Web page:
Brize/Oxford airspace: ‘set up for infringment’

+VIDEO Just how are General Aviation pilots supposed to navigate through the slice of middle England airspace being proposed by RAF Brize Norton and London Oxford Airport?

Steve Noujaim, a professional pilot as well as a kitplane builder and flyer, is the lead for the General Aviation Alliance which has tried to moderate the airspace changes put forward by both parties.

In Steve’s view, the latest proposal is “a disproportionate solution to what’s actually a simple problem.

“There are 16 different pieces of airspace with varying top and lower altitudes and varying classifications. For me, it’s set up for infringement. It will require a lot of work by General Aviation to understand how this is supposed to work.”

Steve said a lot more in this video interview with FLYER‘s Ian Seager:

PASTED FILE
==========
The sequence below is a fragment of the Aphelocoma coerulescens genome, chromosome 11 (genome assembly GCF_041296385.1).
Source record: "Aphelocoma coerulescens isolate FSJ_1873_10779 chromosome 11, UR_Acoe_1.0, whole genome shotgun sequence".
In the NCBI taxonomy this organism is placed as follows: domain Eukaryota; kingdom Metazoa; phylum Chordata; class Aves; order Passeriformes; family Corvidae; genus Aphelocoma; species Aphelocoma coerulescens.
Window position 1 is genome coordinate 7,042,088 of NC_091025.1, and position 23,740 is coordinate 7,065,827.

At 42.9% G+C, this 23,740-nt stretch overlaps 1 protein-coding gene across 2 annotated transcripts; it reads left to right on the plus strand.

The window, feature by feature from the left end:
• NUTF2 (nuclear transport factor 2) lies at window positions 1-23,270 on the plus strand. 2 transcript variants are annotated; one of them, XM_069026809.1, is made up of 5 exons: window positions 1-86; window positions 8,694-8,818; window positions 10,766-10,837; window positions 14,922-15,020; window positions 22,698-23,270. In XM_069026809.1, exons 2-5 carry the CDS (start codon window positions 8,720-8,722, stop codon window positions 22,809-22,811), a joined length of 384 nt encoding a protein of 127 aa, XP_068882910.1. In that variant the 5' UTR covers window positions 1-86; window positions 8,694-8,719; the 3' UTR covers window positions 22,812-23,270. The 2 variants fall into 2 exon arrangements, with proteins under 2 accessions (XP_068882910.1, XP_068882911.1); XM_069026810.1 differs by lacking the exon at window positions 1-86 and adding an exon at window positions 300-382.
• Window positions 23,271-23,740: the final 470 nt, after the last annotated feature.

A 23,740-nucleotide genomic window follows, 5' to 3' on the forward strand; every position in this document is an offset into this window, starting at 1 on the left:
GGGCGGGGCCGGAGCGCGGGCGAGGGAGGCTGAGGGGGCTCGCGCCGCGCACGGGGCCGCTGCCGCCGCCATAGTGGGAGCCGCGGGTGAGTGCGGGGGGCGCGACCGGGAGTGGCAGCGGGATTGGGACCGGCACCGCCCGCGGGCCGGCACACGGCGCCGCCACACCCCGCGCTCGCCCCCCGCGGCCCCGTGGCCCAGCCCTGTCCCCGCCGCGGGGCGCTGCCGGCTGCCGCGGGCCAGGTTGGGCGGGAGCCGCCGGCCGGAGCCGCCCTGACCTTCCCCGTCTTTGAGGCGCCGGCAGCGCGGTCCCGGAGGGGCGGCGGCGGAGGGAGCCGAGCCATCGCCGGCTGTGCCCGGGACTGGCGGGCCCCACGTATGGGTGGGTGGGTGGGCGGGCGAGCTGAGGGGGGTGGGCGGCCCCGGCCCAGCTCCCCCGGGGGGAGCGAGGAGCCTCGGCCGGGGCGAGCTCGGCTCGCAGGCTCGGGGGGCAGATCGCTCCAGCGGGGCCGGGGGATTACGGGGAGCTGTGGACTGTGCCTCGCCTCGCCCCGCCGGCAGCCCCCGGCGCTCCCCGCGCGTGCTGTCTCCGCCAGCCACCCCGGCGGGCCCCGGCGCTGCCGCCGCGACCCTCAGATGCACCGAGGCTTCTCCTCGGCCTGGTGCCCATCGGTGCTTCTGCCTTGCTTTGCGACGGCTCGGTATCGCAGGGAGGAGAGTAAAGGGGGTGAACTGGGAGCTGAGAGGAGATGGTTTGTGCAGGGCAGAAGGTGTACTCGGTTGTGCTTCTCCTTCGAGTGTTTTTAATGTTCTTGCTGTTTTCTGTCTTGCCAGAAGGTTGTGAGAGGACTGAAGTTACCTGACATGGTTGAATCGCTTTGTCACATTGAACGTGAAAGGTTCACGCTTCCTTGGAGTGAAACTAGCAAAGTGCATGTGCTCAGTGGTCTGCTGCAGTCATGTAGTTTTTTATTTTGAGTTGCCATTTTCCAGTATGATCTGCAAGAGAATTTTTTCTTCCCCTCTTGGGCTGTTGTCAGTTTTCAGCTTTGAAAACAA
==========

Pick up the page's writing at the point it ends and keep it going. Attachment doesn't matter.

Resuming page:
Comments

  1. Thanks to Steve & his colleagues for standing up and doing their best to defend our corner.
    Planning VFR flights this year, in spite of the lack of air displays and events involving the Red Arrows, and others that create a plethora of Mauve AIC’s, (all greatly reduced by Covid 19) has not made the task any easier than during past years.
    Going anywhere in a straight line at a set Alt. for a distance of 50 miles is almost an impossibility throughout vast swathes of southern UK airspace.
    There also appear to be numerous exercises taking place, with no explicit details as to whether the areas are actually of a restricted nature.
    It is getting harder and harder and I can appreciate the concerns that many will give up bashing their heads against an increasingly difficult proposition.

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